I was first introduced to non-violence towards living beings in my first 100 hours of yoga teacher training. It was suggested that being violent to living things could cause more violence or slowly create hate and resentment in one’s heart. I was taught that Buddhists refrain from eating meat because it was a pure form of non-violence, and an example of how we could make a personal commitment to respect life. We weren’t told that if we kept eating meat we would become man-hating zombies; but if we wanted a clean slate, a soft heart, and be able to have a better life overall – physically, mentally, and spiritually - then we should adjust and not abuse anything with a heartbeat for our own satisfaction. The ultimate goal for a Buddhist to practice non-violence was to have compassion and understanding for all living things. A small example would be getting a purse made from plant fibers instead of getting an authentic leather purse from a cow’s butt.
After my teacher training I was a vegetarian for 4 years, eventually the smell of meat was discouraging and would make me nauseous. Meat honestly smelled like dead flesh. Eventually I brought meat back into my life, and I noticed that I was quicker to judge, a little impatient, and eager to rationalize certain thoughts or behaviors. I also noticed my yoga practice was slow and sluggish; it was difficult to not only make certain shapes but to maintain them as well. I started to wonder if using animals was hardening my heart and clogging my body.
But does being non-violent really mean to stop killing? Or does it mean to have more compassion and unconditional love. Is there a chance that if one person treats one human with kindness, that the care will spread? From what I have seen, when someone has compassion or unconditional love; letting go of hate becomes more natural. When you let go of hate, in turn there will be less violence.
The famously quoted and well noted Gandhi thought of nonviolence as a ‘positive sense of love’. All while the definition of unconditional love is to love without conditions or limitations. He also believed that nonviolence was not just about abstaining from killing or war; or being passive towards violence. He firmly believed that forgiveness is much more rewarding than punishment, and to love the wrong doers, but not the wrong. This reminded me of the prophet Jesus, and a common saying associated within Christianity “Love the sinner, but not the sin”.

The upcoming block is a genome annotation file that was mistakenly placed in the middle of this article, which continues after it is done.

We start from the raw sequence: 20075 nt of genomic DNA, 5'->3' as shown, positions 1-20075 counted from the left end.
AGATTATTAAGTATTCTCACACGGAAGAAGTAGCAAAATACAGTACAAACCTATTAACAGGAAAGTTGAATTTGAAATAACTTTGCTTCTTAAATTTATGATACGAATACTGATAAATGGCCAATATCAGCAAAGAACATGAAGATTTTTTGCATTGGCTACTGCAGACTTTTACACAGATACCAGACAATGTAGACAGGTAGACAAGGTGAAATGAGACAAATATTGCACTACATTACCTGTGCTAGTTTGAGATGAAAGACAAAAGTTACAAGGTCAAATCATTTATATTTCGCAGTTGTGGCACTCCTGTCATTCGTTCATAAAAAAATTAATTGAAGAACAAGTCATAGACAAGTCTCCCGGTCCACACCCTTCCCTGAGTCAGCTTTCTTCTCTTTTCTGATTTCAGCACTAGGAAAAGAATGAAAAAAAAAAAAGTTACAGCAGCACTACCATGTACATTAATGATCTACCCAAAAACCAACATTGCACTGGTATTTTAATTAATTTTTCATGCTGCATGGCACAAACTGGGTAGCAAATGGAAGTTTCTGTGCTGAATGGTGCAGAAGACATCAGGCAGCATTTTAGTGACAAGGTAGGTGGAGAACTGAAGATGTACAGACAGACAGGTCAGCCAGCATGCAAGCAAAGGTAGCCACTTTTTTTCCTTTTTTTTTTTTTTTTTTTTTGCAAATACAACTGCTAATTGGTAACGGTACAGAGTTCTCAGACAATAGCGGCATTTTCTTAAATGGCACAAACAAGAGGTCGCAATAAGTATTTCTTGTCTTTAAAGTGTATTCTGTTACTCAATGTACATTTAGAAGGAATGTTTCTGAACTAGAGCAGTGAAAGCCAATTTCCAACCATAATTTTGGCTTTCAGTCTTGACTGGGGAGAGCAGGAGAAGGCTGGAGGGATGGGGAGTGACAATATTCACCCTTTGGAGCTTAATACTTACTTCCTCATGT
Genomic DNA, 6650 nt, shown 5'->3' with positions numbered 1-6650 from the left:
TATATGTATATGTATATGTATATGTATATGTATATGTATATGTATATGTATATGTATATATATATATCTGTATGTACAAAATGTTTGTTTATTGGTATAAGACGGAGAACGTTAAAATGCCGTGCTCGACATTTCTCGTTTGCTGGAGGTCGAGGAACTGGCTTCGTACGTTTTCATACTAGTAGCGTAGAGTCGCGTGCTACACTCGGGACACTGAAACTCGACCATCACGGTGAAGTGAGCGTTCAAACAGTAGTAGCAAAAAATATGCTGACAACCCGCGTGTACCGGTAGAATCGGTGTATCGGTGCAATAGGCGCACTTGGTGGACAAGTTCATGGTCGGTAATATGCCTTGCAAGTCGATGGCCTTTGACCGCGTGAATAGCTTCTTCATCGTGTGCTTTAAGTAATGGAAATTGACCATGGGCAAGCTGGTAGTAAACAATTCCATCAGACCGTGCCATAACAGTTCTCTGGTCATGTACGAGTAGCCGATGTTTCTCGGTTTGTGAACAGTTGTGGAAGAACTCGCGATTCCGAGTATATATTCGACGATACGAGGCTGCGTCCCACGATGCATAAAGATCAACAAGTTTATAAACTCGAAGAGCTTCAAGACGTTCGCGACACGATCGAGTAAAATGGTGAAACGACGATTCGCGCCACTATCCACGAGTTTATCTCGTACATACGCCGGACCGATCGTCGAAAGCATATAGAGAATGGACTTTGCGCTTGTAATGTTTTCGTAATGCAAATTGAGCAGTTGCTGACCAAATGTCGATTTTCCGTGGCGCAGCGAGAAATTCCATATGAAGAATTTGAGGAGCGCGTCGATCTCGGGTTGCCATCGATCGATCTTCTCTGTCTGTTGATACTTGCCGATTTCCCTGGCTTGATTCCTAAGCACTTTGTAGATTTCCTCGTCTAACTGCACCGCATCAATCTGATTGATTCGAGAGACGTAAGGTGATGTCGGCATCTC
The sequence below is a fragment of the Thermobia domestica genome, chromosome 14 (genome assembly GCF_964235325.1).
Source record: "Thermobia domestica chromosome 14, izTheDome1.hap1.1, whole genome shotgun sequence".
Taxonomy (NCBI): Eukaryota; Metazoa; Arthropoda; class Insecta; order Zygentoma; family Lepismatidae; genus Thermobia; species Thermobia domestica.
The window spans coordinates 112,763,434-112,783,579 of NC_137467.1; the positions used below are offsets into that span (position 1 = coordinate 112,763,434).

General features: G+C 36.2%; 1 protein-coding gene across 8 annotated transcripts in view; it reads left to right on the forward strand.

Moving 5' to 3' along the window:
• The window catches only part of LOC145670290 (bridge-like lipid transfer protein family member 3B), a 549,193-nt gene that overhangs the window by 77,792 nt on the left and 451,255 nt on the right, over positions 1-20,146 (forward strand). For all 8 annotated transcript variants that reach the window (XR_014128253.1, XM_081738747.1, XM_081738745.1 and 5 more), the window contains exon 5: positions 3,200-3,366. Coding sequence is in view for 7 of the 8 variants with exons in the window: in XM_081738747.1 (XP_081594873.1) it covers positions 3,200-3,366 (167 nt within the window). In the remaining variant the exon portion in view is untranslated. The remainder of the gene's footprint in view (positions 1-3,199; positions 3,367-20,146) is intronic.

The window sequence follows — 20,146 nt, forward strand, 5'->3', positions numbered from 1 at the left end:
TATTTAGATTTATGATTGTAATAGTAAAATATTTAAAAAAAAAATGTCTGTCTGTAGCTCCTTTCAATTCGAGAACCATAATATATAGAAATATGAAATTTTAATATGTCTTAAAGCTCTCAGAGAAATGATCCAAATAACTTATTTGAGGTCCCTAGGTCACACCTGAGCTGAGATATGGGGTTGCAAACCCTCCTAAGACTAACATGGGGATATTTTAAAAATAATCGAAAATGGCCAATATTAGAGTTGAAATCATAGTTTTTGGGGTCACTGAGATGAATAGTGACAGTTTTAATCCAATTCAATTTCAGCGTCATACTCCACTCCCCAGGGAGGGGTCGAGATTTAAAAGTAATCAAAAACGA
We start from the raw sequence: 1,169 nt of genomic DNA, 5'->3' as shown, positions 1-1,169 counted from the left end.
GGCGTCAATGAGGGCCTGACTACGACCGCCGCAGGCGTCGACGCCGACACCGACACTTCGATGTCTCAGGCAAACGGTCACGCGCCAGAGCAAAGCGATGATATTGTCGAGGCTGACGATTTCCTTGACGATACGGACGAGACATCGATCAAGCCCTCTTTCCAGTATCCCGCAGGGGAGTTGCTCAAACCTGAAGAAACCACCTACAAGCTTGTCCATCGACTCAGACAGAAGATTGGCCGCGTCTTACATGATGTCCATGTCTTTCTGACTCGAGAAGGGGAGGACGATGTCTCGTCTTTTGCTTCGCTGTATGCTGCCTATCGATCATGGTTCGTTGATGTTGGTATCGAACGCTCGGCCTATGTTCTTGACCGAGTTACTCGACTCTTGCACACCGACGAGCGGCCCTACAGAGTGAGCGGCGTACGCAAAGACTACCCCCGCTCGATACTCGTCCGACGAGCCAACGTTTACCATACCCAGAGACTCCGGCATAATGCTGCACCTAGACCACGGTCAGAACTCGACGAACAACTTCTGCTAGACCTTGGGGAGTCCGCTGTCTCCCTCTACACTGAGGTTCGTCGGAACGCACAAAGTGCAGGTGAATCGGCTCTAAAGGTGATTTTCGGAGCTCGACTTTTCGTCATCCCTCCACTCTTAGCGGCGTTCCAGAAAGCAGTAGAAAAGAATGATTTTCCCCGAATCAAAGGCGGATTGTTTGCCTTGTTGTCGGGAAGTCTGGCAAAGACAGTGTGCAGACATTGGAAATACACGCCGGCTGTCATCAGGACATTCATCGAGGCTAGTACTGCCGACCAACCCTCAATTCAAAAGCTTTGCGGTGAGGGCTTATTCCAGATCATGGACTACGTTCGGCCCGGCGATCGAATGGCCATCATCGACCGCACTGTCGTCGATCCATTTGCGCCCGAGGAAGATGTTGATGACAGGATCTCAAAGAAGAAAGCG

As a child I went to religious schools from kindergardten to highschool, so I feel reasonably well versed with the Bible. My least favorite stories (but recently has hit my heart with a soft arrow) of the Bible involved two brothers that split their fathers’ estate in the book of Luke. The story goes that the youngest of the two brothers thought it was time that their father’s estate was spilt amongst them both. The eldest stayed and worked on the farm with their father, while the youngest son traveled and ‘sinfully’ spent his riches on gambling, food, and women. After a while the youngest son became hungry, and decided to go back home. Willing to admit defeat to his father that he was a sinner, and unworthy to be called his son. When the son came home, the father rejoiced “this son of mine was dead and is alive again; he was lost and now is found!”. The family had a grand feast and celebrated, but the eldest brother was not so pleased. For he had worked beside his father the whole time and never got so much as a ‘thank you’. The eldest son explained his frustrations and the father said, “you are always with me, and everything I have is yours. But we had to celebrate and be glad, because this brother of yours was dead and is alive again...”
This particular Bible story frustrated me for years! I legit remember thinking, ‘That is a terrible father. Who does he think he is’? Hearing this preposterous story at the age of six in bible class, I thought it was ridiculous that the eldest son wasn’t rewarded for ‘doing good’ the entire time. It was absurd that your just supposed to do good and not get a pat on the back every now and then. It honestly bewildered me this father would allow someone back into his families’ lives that took advantage of their income. As I grew up, my home that was corrupted from my stepfather stealing over $30,000 from my family over the span of 9 years. As well as another relatives spending roughly $800,000 of our families’ inheritance on rehabilitation centers, halfway houses, and lawyers (and the unfortunate addictions themselves) over the course of 12 years.
I always told myself that these family members were so selfish; they have no soul, why should we help them. I certainly had no security in thinking that they would help me if it came to it. But the real truth is that they hurt themselves so much more than myself or any other family member could ever do as punishment. A Buddhist quote that hit home for me while studying Ahimsa, “Holding onto anger is like drinking poison and expecting the other person to die.” Those words spoke very clearly to me after 20 years of resentment. At the end of the day there was nothing I could fix for those that hurt me, all I could have done was not be afraid and give them a listening ear.
In Gandhi’s eyes, there is no place to hide or to be a coward, because in the end fear creates violence and misunderstanding. Nonviolence is the personal practice of being harmless to the self and others under every condition. We should not be intimidated by the mighty roar of violence, because it is our jobs as warriors of non-violence to stand strong and still with an unwavering heart. Christian and Buddhist alike, one principle is the same; unconditional love will heal a hardened heart.